...the data above suggests that if the industry does not see an increase in production in the total number of units, whether single-family or multifamily, we will be headed for a supply shortage in the next couple of years. My strongest fear is that by sitting on the sidelines until banks loosen up lending, we might be headed for a whipsaw in the real estate market and cascade right back into frenzied times when the supply cannot meet the demand...
Let’s start with a quick history lesson. From 1978 until the end of 2007, the annual housing starts nationwide (single-family and multifamily units) averaged about 1,544,000 annually. In 2008, housing starts dropped below a million to about 906,000. And in 2009, that number slid even further, to just about 550,000. But when you factor in the robust years of 2003 to the end of 2007, housing production rose above the historical average to about 1.8 million units a year, a difference of about 256,000 units a year from the historical average. Multiplied out over the 2003-2007 cycle, this means that about 1,280,000 more units were produced than the historical average. But if we factored in the 2008 and 2009 numbers against the historical average, the number of units produced would seemingly correct the overproduction during the robust cycle of 2003-2007. That would seem to indicate that we are already in the trough of unbuilt demand and that in 2010 we should see an increase in housing demand, with returns to historical averages sometime later this year. But housing starts are still fumbling about, especially in some markets. What could cause this discrepancy?

Read more > > >

Understanding Health Reform and the Potential Cost Impact - April 29th Seminar

USI Nothwest is pleased  to announce a series of seminars in Portland to help employers work through the newly passed Health Care Reform Bill. 

The first event takes place April 29th from 8:30-9:45 a.m. at the Liberty Centre Auditorium, 650 NE Holliday Street, Portland OR.  Seating is limited and no-host parking is available in garages near 7th and Holladay. There is a MAX stop at NE 7th Street. 

USI will continue to closely analyze developments and will communicate information via future webinars, publications and seminars to interested parties.

RSVP to todd.gunderson@usi.biz or call 503.295.8309.

OR & WA Set Temporary Rules On Carbon Monoxide Alarms - Effective July 1

Oregon's State Fire Marshal has finalized some "temporary" rules for carbon monoxide alarms.  Comments are due by October 1 2010 and permanent rules go into effect 12/1/2010.

Last year, the Oregon legislature passed legislation requiring carbon monoxide alarms in most homes that contain a heater, fireplace, appliance or cooking source using natural gas, coal, kerosene, wood or other fuels that emit carbon monoxide through combustion.  The law also applies to residences with attached garages that have an opening directly into a living space.  See the rules for additional details.

The effective date for new tenancies: July 1, 2010 and the effective date for all existing tenancies: April 1, 2011.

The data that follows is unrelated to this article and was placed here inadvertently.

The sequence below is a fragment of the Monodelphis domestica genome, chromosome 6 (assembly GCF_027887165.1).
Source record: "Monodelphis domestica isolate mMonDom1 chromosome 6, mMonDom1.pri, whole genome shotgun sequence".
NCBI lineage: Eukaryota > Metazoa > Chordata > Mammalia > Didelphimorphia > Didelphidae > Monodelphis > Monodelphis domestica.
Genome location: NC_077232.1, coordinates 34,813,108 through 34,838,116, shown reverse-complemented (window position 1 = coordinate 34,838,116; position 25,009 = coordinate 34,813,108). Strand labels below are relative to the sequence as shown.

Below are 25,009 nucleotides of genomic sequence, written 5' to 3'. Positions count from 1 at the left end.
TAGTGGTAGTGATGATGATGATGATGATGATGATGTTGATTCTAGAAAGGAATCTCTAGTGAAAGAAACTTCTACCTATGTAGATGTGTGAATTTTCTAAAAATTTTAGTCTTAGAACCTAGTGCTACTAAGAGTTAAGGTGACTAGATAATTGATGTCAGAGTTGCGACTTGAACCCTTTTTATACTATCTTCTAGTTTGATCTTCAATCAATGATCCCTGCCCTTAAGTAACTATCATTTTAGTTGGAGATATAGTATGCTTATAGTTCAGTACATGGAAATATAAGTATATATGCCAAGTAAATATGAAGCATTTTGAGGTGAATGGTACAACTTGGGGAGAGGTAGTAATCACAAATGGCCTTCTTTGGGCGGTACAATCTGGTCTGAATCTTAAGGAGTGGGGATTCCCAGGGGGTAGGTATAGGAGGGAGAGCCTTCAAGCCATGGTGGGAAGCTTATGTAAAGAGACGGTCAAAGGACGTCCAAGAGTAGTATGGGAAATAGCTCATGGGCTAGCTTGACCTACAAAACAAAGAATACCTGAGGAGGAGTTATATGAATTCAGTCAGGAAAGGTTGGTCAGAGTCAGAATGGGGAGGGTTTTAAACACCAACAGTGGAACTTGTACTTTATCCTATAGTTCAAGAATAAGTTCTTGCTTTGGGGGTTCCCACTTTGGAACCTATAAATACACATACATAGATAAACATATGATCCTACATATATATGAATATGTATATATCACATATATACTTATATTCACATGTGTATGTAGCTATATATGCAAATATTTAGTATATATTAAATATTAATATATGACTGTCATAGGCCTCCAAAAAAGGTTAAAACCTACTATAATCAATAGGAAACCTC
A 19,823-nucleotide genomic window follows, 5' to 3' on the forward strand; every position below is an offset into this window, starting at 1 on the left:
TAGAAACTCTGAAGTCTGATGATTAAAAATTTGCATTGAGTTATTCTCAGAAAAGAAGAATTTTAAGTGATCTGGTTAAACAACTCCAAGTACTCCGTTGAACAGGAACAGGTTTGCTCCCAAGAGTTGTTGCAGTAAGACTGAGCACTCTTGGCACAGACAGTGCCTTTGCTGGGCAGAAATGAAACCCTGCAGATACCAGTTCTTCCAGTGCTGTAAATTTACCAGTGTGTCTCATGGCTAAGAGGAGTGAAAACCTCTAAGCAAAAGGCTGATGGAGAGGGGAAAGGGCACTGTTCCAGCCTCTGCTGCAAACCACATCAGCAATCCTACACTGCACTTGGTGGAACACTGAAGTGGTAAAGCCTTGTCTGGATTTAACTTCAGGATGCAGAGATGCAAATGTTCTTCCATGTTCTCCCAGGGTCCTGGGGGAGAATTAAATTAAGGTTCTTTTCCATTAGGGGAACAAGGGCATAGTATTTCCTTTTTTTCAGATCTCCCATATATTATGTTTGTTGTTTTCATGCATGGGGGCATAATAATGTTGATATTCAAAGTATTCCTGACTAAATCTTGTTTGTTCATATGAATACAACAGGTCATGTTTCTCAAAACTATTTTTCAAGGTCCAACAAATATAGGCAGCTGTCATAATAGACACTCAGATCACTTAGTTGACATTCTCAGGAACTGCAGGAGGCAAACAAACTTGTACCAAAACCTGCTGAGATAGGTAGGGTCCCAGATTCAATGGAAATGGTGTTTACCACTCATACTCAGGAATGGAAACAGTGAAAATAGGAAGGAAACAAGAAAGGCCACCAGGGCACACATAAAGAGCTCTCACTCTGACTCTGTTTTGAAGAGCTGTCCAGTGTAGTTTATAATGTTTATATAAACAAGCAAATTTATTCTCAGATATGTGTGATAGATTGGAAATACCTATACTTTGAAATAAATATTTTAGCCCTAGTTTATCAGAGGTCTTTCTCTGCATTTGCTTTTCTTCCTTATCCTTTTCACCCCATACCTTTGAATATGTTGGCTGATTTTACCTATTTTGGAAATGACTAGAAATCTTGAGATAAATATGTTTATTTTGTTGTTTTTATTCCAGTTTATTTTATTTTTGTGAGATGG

In Washington State, July 1 2011 is the deadline for installing carbon monoxide alarms in all multifamily units - no exceptions. The effective date for new construction: January 1, 2011. Read the Washington State rules here.

Monday, April 19, 2010

Gerding Edlen Raising Money for Green Rentals

Gerding Edlen Development is looking in part to the apartment market in the wake of some $100 million in losses for its investors related to troubled condominium developments in Portland and Bellevue, according to Ryan Frank of the Oregonian. 

Mark Edlen reportedly said the firm’s current investment strategy includes “green” infill apartment developments and older commercial building rehabs, and he specifically cited 20th and Hawthorne as the type of project that he thinks will work, according to Frank. 

To that end the company has created Gerding Edlen Green Cities I LP, a would-be $500-million private equity fund for its new focus, according to the SEC, and had taken in $40 million as of late December.

Frank’s post was a follow-up to the story he and Jeff Manning wrote about Gerding Edlen’s sharp change in focus in the wake of handing three ground-up condo projects back to lenders, losing approximately $100 million of investor equity. For that story, click here.

Thursday, April 15, 2010

HFO Apartment News Roundup

REIT executives and their advisers queried by Real Estate Forum are saying that after rolling through leases that hadn’t already been re-priced last year, average rents will bottom out, vacancy will stabilize and the apartment market will be positioned for an upswing to begin in 2011. These advisors credited increasing demand and a lack of new construction for the positive outlook, which will be tempered by the slow growth in employment. Read more at Real Estate Forum the print monthly magazine associated with the commercial real estate news website GlobeSt.com.

The demand for apartments may be coming at least in part from would-have-been homeowners. A recent survey by Fannie Mae found the number of people agreeing that homes are safe investments has fallen 13 percentage points over the past seven years to about 70 percent. Another recent survey by the National Foundation for Credit Counseling found that about half of respondents say homeownership is not a realistic way to build wealth. The polls were highlighted in a Washington Post article over the weekend titled “Economy has shifted Americans' attitudes about homeownership and money”.